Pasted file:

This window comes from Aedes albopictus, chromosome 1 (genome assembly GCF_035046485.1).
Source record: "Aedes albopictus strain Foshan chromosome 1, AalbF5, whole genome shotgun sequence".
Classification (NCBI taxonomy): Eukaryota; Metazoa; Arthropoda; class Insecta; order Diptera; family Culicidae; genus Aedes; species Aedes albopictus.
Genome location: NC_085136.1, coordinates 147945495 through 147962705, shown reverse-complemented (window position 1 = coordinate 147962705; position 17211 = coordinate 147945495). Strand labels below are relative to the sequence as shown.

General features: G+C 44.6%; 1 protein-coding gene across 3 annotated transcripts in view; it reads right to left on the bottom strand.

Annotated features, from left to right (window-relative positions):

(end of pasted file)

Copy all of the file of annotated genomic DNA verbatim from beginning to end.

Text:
This window comes from Aedes albopictus, chromosome 1 (genome assembly GCF_035046485.1).
Source record: "Aedes albopictus strain Foshan chromosome 1, AalbF5, whole genome shotgun sequence".
Classification (NCBI taxonomy): Eukaryota; Metazoa; Arthropoda; class Insecta; order Diptera; family Culicidae; genus Aedes; species Aedes albopictus.
Genome location: NC_085136.1, coordinates 147945495 through 147962705, shown reverse-complemented (window position 1 = coordinate 147962705; position 17211 = coordinate 147945495). Strand labels below are relative to the sequence as shown.

General features: G+C 44.6%; 1 protein-coding gene across 3 annotated transcripts in view; it reads right to left on the bottom strand.

Annotated features, from left to right (window-relative positions):